It’s a peculiarity of the popular-music world that pianists often must perform in public on portable keyboards that electronically mimic the sound of an actual piano.

Taurus Biskis on drums. — Ray Ewing

So when the Edgartown library booked Jeremy Berlin to lead his jazz trio on the Mason and Hamlin grand piano donated by David Crohan, Island fans took note: This would be the real thing, unmediated by circuits, chips and cables.

“It’s such a joy to play on a piano,” Mr. Berlin told the Gazette after Saturday afternoon’s concert, which had been rescheduled from February.

More than 30 listeners, both masked and unmasked, turned out to hear Mr. Berlin, percussionist Taurus Biskis and string player Eric Johnson, who switched between acoustic bass and electric guitar.

A fluid improviser known for his all-occasions versatility, Mr. Berlin is a core member of the Island dance band Johnny Hoy and the Bluefish, who perform on Wednesdays at the Ritz, and for more than 10 years has played jazz duets with Mr. Johnson at the Offshore Ale Company in Oak Bluffs, currently on Tuesdays.

Mr. Berlin also has a duo with singer-songwriter and guitarist Rose Guerin, with whom he performs jazz standards on Thursdays at the Sweet Life Café in Oak Bluffs.

Eric Johnson on bass. — Ray Ewing

Saturday’s audience heard yet another side of Mr. Berlin, as the leader of an instrumental trio that transformed the library’s community room into a jazz loft for an hour and a half.

The three Islanders played a baker’s dozen tunes, ranging from originals like Mr. Berlin’s wistful, contemplative Where Did The Time Go — “my mournful pandemic composition,” he said — and Mr. Johnson’s gently swinging Not Far to Fall to composer Clare Fischer’s Latin-flavored Pensativa, from 1962, and “queen of Tin Pan Alley” Bernice Petkere’s Close Your Eyes, first recorded in 1933.

Among the concert’s surprises were a lilting exploration of the Irish traditional ballad Danny Boy, in honor of the upcoming St. Patrick’s Day holiday, and a meditative rendition of the complex Charles Mingus composition Duke Ellington’s Sound of Love, commemorating the Mingus centennial this year.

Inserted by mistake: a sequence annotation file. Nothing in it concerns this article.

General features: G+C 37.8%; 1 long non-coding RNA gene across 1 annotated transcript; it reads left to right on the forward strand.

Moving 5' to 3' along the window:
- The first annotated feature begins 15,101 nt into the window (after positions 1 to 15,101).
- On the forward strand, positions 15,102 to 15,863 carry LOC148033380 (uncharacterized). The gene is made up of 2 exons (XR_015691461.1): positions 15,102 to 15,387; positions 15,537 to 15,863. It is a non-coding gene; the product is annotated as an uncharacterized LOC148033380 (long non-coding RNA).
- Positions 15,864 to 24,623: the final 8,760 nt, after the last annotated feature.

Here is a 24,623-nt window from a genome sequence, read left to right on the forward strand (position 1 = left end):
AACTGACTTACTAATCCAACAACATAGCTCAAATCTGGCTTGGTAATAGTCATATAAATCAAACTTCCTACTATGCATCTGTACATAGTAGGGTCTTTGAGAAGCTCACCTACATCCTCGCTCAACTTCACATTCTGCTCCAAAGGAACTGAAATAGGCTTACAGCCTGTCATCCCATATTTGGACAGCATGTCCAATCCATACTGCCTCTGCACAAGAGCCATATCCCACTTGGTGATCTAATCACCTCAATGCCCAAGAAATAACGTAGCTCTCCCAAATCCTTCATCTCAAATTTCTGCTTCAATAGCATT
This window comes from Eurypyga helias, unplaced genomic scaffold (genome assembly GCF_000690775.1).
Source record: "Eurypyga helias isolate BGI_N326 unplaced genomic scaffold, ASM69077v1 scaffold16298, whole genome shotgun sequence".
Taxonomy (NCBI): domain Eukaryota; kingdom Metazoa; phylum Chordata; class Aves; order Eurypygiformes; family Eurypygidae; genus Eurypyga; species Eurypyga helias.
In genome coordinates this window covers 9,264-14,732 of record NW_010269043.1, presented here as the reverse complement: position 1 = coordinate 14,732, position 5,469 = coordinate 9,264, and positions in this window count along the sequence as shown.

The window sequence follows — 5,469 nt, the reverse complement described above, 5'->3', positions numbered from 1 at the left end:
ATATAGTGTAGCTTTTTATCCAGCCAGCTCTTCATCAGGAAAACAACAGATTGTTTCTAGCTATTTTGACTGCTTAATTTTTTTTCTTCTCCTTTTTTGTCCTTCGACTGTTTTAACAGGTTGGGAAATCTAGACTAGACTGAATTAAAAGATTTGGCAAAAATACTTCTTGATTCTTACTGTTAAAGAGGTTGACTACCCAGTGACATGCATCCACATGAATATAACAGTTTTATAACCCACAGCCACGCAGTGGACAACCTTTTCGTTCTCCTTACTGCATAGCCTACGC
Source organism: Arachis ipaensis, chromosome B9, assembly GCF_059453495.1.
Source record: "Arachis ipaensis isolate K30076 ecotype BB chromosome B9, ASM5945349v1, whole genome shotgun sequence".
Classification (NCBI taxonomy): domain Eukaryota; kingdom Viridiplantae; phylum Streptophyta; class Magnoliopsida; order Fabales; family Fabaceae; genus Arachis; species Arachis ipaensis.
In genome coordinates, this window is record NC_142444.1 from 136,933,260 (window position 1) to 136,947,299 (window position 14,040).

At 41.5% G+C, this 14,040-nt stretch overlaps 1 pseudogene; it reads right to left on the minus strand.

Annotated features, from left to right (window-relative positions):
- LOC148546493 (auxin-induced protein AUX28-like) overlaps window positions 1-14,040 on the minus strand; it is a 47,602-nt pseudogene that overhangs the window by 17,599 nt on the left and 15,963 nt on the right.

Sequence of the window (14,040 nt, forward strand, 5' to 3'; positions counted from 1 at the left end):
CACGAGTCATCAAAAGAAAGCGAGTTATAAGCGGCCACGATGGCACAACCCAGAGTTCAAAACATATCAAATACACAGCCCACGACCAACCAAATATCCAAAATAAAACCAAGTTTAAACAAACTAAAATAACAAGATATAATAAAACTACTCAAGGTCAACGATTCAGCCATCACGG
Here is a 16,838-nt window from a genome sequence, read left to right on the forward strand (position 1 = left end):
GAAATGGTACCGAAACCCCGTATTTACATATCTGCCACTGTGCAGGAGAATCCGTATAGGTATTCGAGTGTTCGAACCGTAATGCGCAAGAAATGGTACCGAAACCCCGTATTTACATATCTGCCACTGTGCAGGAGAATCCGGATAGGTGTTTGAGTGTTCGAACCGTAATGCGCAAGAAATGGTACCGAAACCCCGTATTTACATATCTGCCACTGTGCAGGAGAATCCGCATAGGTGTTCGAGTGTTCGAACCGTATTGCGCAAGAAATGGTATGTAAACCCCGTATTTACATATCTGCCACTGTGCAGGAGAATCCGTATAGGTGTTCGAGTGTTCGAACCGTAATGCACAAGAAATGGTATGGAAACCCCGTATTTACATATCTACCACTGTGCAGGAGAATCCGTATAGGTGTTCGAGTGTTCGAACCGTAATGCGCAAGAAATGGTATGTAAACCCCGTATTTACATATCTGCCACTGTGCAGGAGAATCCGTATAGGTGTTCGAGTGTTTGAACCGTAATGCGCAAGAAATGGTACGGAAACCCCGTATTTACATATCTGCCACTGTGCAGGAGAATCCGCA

Another joy of Saturday’s performance was Mr. Biskis’s drumming.

While he’s also known as a bass player with his wife Ellen’s band Missis Biskis, Mr. Biskis is originally — even elementally — a percussionist who can draw not only many rhythms but a wide range of tone colors from his kit.

Though he’s clearly capable of filling a room with sound, Mr. Biskis took a restrained approach during the set, using brushes extensively.

Jeremy Berlin led his group on grand piano donated to the library by David Crohan. — Ray Ewing

At times he played only with his hands — delivering an entire solo with his index fingers, or raking a drumhead with his nails — and at another, kicked the bottom of his hi-hat cymbal with the toe of his boot.

Finger snaps, stick clicks, a cowbell and the occasional vocal sound rounded out Mr. Biskis’s arsenal of beats.

Mr. Johnson, a rock-solid accompanist on upright bass, alternated tunes on his mint-green Fender Telecaster guitar, drawing thoughtful solos from both instruments.

Audience members, most of whom were attending their first masks-optional concert in two years, listened eagerly and applauded with delight throughout the show, which was sponsored by the Friends of the Edgartown Library and hosted by library events coordinator Virginia Munro.